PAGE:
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Fundamental Attribution Error plays with your mind

Updated: Apr 11

“I am a thoughtful person. My friends told me so! But last wednesday my colleague had an important business meeting. And I forgot to reach out to support her. That’s not something a thoughtful person would do?“ 

– Are you having similar inner dialogue sometimes? This article will help.



This article is inspired by The Choice Factory. A book written by Richard Shotton about cognitive biases in marketing and everyday life.


What is the Fundamental attribution error?

Imagine...


You’re going to work. It’s a lovely sunny day. You notice a little sunflower on the Starbucks cup next to your name. You smile. 


Suddenly you hear moaning. You raise your eyes and sweet chestnut coffee gets bitter (I know, ironic) in your mouth. A few steps in front of you lies a man. His hand is on his chest. He gasps. 


Right in front of you is another fella. Well groomed man in a striped suit. You assume he’ll stop and help the poor buddy. But he doesn’t. What an asshole. 


Why didn’t he help?


A. Because he’s an asshole.

B. Because men in suits are always like that.

C. Because he was in a hurry.


Guess now. I’ll reveal the correct answer at the end.


In the meantime I’ll share with you an experiment that might help.


In the year 1973 John Darley and Daniel Batson from Princeton University asked 40 students why they seek to become catholic priests.


After the query, researchers send them to another room to give a speech on the same topic. 


But before that they divided the participants into three groups. 


  • First one was told to hurry, they are already late.

  • Second one only had a hard time getting to the room on time.

  • Third one had plenty of time to commute. 


Here comes the gist. On their way to another room these saint folks encountered a man in distress – lying on the ground, moaning. How many of them helped him? You want to guess?


Well, before that, we have to agree on one thing. All 40 men are equally saint. So they should be eager to help the poor man … also equally. Right?



But that was not the case. Only 40% of students stopped to help. From this share only 10% was from the highly time pressured first group. Another 45 % was from the second group and 63% was from the relaxed third group.


You’re nodding your head like it makes sense? They were under time pressure. Of course they might make the wrong decision.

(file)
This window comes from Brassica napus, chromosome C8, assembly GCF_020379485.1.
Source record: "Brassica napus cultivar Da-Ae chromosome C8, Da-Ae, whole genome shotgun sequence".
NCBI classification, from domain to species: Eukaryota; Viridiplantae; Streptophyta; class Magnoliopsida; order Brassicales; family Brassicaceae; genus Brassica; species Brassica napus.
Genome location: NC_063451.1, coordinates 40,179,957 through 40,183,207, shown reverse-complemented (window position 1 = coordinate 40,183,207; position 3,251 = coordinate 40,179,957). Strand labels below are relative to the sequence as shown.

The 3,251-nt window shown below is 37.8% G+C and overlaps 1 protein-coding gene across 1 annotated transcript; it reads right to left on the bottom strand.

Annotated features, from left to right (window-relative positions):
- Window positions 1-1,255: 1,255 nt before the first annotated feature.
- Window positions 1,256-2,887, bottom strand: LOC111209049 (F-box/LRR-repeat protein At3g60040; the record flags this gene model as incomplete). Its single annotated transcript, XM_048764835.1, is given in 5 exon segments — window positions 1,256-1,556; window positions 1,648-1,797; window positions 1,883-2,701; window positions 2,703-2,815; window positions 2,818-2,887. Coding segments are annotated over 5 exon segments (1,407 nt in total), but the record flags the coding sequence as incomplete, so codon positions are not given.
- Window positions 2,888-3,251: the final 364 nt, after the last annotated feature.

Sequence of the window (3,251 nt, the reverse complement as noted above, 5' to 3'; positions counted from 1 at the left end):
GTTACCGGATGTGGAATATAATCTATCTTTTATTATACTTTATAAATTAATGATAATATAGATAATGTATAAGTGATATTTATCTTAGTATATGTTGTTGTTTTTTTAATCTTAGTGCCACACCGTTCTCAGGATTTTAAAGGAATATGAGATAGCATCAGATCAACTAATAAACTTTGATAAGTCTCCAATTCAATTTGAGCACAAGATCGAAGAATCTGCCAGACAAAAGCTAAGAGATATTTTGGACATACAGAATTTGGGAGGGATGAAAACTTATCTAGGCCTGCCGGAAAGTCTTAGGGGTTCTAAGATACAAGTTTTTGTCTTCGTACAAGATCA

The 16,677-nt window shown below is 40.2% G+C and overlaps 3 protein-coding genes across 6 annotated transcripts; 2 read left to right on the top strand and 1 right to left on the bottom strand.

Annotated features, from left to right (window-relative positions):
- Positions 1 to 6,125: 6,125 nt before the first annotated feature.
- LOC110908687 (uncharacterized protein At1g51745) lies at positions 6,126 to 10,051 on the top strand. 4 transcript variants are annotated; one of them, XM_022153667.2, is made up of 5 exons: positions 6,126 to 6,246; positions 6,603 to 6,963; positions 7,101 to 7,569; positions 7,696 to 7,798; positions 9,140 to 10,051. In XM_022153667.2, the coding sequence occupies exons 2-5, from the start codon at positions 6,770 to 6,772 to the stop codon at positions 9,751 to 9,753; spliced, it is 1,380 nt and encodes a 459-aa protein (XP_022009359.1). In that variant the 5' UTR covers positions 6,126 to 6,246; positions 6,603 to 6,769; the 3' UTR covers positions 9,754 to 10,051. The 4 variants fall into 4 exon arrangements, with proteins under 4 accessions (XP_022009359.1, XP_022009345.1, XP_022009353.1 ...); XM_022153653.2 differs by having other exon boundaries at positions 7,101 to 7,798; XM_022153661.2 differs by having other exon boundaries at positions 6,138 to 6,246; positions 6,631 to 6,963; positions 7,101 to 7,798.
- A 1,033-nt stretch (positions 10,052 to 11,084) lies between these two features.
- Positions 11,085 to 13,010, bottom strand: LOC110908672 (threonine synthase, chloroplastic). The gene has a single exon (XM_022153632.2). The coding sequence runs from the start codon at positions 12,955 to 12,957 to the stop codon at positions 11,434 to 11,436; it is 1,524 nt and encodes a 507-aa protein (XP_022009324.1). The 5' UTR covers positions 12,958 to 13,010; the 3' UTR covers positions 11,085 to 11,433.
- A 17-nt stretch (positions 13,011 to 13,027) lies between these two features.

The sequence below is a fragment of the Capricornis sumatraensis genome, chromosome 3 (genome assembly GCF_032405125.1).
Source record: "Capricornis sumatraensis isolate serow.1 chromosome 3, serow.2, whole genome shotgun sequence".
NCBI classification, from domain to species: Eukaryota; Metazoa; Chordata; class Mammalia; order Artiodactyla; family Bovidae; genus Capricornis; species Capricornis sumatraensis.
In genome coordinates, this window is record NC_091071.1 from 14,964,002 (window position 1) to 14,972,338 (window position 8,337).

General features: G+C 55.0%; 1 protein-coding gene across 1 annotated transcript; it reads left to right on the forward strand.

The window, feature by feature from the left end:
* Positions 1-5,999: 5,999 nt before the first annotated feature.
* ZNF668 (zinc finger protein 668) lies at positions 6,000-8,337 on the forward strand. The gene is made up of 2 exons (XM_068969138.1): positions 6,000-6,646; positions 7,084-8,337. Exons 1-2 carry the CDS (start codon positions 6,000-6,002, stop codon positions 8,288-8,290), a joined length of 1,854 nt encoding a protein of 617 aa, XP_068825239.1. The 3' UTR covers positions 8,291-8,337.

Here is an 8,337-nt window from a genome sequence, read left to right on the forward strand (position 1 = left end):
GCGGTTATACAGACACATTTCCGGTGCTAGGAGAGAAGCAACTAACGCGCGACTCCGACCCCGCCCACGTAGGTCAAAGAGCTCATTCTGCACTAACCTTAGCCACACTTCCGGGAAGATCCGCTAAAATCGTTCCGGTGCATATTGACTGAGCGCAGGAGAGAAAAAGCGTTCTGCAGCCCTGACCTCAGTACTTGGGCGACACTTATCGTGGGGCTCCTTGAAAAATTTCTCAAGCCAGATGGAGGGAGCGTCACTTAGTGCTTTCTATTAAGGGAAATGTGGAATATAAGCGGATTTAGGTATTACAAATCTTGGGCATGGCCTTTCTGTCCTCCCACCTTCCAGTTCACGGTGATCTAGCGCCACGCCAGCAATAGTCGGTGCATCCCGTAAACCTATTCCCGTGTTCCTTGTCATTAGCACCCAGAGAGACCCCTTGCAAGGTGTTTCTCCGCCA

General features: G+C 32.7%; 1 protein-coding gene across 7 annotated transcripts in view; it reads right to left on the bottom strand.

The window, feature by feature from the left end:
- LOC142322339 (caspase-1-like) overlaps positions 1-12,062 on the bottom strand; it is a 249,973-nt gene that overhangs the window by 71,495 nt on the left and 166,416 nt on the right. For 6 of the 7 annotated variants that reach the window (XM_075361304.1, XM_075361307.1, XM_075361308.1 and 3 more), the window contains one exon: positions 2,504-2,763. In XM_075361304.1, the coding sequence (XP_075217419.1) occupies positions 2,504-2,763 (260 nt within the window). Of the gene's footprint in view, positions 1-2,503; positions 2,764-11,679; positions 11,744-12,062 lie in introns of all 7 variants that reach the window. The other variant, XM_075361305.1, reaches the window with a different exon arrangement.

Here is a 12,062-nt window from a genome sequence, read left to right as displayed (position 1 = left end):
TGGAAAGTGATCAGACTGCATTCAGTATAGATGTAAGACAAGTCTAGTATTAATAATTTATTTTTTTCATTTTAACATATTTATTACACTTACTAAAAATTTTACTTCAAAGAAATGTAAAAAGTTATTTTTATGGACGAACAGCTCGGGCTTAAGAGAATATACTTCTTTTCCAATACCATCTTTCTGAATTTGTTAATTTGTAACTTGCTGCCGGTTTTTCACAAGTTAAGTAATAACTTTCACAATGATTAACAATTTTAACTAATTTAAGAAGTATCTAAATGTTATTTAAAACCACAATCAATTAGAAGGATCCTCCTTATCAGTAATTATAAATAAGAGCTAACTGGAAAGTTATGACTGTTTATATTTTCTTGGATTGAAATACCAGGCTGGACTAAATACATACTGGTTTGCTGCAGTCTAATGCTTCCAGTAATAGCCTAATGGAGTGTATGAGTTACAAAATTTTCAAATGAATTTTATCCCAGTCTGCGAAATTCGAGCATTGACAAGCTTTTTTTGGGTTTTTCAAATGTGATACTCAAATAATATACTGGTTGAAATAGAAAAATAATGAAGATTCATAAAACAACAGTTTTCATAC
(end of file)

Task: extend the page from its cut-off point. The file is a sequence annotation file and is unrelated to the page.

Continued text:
Sure. Sure...


So why did you think that the man in a suit from our previous story was an asshole? Maybe he was also in a hurry and did not even notice the poor man on the ground.


Let’s not fight. I reveal the answer now. You have become a victim of a Fundamental Attribution Error. 


According to this bias we blame everything on personality traits while overlooking the context.


Why? Because it’s so much easier to do. We have only one personality (ideally). But there is literally an infinite number of factors influencing our behavior. (State of mind, weather, hunger, thirst, headache, suit is itchy, boss is annoying.) 


Suit guy being an asshole is a simple solution to our problem. But the truth is – we can’t tell why he neglected the man in need.


He may be a decent person, even a student wanting to become a catholic priest. Maybe he was hungry and could not see straight. Maybe his heart just got broken and ... he could not see straight. Maybe he just was in a little hurry and did not notice the poor man.


How can Fundamental Attribution Error change your life

You know how they say “judge people according to their actions“? Well, don’t judge folks based on ONE action. That's all.


The good thing is that we are all already living by this rule to some extend. 


Imagine your spouse is irritated with you for leaving the dirty socks on the ground. (First of all, yuck.) Now, you don’t automatically asume they have anger issues, right? They might have a bad week. That's why they are more sensitive. (And again, yuck...)


Yet when you’re on the street passing by a strange person and they are on their phone yelling? Your first thought is: “what an angry asshole!“ 


But now you know the secret of Fundamental Attribution Error. So you can react differently.


Give yelling people on the streets a little grace and assume “well, well, they might not have anger issues. Maybe they just have a bad day. That's why they're sensitive.


Maybe they woke up in the morning and stumble upon someone's dirty socks.“


Correct answer:

C. Because he was in a hurry.

(And possibly D. We don't know.)


Source: Richard Shotton | The Choice Factory 

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